Hems are a great way to finish garments and household items. Learning to make hems can be a very rewarding process, but it can take a bit of practice.
Learning how to sew a hem with a sewing machine and sewing a hem by hand and are two entirely different things.
Different types of hems you can sew:
Zig zag / overlocked hems
Bias tape hems
Narrow rolled hems
Double fold hems
The Best Tips on How to Sew a Hem with a Sewing Machine
Even if you have some experience sewing a hem by hand, it’s not a bad idea to learn how to do it mechanically. Doing it by hand requires more equipment and takes more time; using a machine allows you to produce hems very quickly.
This is why it’s a good idea to follow some tips on how to sew a hem with a sewing machine.
Stitching with a machine is generally a bit faster, and it’s easier to make your end result look professional depending on the type of fabric that you’re using.
Each one will require different techniques. In this article, we’re going to explain how you can sell some of the most common types of hems with your machine.
Tips on Making a Zig Zag / Overlocked Hem
One of the best ways to make a zig zag / overlocked hem is by using both a serger and a regular sewing machine. These hems look very professional, and it’s quite common to see them on expensive clothes purchased from stores.
These hems work well with many different types of fabrics and is actually a great option for fabrics that are generally a bit more difficult to work with – especially thick or heavy ones.
- Zig-zag the raw edge, pressing it up according to the desired allowance.
Stitch along the top part of the finished edge.
This is a simple hem that doesn’t take long to make.
Tips on Making a Bias Tape Hem
This is another option that works quite well with thicker fabrics. If you’re working with a material that is larger than average, your best bet might be to make a bias tape or zig zag hem.
The most frequently used bias tape hem uses a half-inch single-fold bias. If you are savvy, you can make your own bias, otherwise you can get your own in a shop.
- First, open up one side of the bias tape. Pin this to the right-hand side of the garment you’re working on, keeping the right sides together.
- Next, stitch the crease. This will be 1/4 of an inch from the raw edge.
- Lastly, press the bias onto the wrong side, putting the seam to the edge of your garment. Now, stitch the top edge of the bias to the inside of the garment.
Tips on Making a Narrow Rolled Hem
Narrow rolled hems are fantastic when you’re using light fabrics, and they look especially excellent when they’re used on blouses. Narrow rolled hems are also good if you’re planning to hem a curved edge.
The narrow rolled hem is generally a bit trickier to get the hang of, but once you learn the technique, you’ll be able to make hems really quickly. You’ll also be able to work effectively with very thin, delicate fabrics which can otherwise be problematic to work with.
- First, with an iron press up the raw edge by 1/8-1/4 inch – generally, you want to turn it up as little as possible. Make sure that you’re careful during this step, as it’s tricky to turn such a small amount and the iron edge can also risk burning your fingers.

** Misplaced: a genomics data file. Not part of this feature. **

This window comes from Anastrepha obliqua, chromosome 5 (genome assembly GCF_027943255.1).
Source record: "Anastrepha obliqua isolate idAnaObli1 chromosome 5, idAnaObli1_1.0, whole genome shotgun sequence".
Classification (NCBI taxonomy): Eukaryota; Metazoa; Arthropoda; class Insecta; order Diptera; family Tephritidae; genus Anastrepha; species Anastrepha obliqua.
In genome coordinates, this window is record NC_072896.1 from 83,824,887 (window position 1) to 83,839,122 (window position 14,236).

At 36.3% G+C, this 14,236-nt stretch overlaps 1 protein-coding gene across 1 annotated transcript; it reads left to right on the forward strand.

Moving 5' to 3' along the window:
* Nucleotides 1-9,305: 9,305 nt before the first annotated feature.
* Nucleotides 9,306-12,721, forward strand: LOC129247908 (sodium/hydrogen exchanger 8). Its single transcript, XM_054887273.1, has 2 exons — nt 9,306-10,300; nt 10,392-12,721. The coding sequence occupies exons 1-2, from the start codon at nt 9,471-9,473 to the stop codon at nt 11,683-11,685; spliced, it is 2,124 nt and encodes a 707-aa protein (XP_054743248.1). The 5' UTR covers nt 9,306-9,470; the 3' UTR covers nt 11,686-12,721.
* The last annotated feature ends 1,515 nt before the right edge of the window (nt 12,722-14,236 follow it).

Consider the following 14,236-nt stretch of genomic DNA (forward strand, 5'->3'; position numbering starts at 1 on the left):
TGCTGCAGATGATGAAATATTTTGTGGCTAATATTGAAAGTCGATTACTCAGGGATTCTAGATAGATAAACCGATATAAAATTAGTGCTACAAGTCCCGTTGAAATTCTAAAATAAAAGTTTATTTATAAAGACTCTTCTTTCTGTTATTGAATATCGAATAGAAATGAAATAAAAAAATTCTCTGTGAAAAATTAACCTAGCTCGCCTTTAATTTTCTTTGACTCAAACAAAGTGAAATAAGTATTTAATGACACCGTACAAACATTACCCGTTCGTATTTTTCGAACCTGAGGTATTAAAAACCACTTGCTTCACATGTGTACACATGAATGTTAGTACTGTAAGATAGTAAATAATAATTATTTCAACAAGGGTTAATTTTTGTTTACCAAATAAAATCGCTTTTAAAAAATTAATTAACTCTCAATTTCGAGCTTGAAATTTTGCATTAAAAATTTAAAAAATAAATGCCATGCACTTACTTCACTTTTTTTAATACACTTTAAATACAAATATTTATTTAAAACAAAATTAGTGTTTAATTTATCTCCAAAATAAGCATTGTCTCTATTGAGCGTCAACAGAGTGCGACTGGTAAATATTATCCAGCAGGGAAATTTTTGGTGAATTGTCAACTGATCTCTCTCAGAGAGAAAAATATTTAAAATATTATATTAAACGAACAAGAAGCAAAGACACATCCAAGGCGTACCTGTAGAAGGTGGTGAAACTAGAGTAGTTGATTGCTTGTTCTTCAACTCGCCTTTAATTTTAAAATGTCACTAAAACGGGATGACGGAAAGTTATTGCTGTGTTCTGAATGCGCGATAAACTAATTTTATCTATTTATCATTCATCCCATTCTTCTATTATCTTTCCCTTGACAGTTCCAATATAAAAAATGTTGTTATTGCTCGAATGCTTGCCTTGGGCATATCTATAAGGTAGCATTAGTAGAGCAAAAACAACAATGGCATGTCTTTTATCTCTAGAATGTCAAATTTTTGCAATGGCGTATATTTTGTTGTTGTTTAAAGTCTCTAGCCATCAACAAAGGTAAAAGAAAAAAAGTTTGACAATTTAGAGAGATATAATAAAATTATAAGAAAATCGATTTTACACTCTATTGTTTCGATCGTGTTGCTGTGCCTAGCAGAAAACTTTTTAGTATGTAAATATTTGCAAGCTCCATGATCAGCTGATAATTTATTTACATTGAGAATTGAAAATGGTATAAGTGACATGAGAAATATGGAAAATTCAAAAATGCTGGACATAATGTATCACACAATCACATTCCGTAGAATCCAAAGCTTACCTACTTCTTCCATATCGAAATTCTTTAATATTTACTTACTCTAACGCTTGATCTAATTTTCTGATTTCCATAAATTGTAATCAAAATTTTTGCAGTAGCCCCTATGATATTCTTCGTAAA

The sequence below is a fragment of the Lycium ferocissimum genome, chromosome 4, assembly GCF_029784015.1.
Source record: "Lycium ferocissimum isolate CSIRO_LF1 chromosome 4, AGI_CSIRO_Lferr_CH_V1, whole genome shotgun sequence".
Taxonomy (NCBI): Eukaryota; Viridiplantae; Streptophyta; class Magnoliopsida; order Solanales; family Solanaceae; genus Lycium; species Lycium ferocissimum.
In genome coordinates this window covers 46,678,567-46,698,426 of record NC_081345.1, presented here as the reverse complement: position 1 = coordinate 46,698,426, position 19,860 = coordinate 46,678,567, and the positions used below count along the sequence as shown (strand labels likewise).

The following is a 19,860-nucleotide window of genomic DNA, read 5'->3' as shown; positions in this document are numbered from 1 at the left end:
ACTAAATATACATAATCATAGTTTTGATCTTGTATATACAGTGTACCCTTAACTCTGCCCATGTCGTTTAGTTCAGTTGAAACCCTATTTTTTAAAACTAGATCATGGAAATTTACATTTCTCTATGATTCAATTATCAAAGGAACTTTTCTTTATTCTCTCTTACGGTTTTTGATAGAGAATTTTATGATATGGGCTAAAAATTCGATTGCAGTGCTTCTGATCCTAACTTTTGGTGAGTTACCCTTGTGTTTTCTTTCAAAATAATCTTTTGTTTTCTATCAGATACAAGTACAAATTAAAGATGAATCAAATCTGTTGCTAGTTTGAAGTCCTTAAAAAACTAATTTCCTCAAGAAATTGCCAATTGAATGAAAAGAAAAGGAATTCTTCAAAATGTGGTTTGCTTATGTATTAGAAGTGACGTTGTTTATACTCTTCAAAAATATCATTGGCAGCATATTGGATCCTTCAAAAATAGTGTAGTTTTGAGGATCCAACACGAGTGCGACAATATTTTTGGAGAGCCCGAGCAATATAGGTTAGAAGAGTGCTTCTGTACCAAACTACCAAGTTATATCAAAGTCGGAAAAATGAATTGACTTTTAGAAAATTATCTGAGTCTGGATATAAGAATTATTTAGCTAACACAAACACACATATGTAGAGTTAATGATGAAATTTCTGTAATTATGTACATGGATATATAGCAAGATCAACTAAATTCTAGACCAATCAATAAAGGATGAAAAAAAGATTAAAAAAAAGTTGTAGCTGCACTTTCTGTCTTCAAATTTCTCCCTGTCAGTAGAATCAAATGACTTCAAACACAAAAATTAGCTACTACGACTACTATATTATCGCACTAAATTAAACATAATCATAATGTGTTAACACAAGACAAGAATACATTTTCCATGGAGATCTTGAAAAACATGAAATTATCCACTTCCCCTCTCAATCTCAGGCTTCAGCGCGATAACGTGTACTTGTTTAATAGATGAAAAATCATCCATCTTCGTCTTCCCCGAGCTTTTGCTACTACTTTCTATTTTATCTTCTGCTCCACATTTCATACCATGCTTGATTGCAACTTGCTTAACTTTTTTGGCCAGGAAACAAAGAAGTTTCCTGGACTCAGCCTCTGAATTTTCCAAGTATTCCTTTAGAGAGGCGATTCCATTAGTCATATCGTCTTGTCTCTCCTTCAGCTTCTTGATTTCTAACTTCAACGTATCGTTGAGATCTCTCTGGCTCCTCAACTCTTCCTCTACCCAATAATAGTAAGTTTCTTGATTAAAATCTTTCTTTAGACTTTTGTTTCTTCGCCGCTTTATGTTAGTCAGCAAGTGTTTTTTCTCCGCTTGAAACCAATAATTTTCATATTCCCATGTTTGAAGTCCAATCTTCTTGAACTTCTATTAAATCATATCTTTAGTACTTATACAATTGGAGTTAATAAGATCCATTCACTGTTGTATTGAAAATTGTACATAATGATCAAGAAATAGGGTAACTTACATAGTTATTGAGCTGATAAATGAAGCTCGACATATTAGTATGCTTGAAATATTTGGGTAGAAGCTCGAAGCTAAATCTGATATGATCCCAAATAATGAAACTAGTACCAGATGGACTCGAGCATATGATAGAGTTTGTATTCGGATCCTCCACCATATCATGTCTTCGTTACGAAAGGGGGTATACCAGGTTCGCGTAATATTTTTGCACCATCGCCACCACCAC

- Press it up again, as little as possible, then stitch close to the top edge.
Narrow hems are great for hemming flared garments, as thick or wide hems can interfere with the flare.
Tips on Making a Double Folded Hem
The double-folded hem is quite similar to the narrow rolled hem, although the end result generally isn’t as narrow. Double folded hems are very versatile and can be used for hemming all manner of different clothing items, ranging ranging from jeans and shirts to dresses.
- Fold the raw edge over by just 1/4 inch.
- Fold the hem over again, this time by either 1/3 of an inch or 3/4 of an inch.
- Check the bobbin tension in your sewing machine. If everything’s good to go, stitch near the open folded edge.
Tips on Making a Blind Hem
If you’re going to be making a blind hem, you want to make sure that it’s not too deep. Deeper hems should be sewn by hand.
These hems are often used on the bottom of skirts.
If you want, feel free to use a bind hem foot – some say that it’s necessary if you’re going to be sewing a blind hem or any hem that’s deeper than a narrow hem. The blind hemming foot will make less of an obvious stitching line.
A blind hemming foot will make the process significantly easier and can often be found for around ten dollars.
- First, finish the raw edge of the fabric. Press up the allowance of your hem, making sure that it’s not too deep.
- If you’re using a blind hem foot, put the fabric underneath your foot. Rest the folded edge against the inside part of the right side of your foot.
- Choose the blind hem stitch on your machine. Begin stitching, ensuring to keep the fold in alignment with the inside part of your foot.
Video: How to Hand Sew: Slip Stitch & Blind Hem
Learning to sew a hem can take a bit of practice, but it doesn’t have to be difficult. If you have followed these tips on how to sew a hem with a sewing machine, you should have no problem producing professional-quality hems in no time.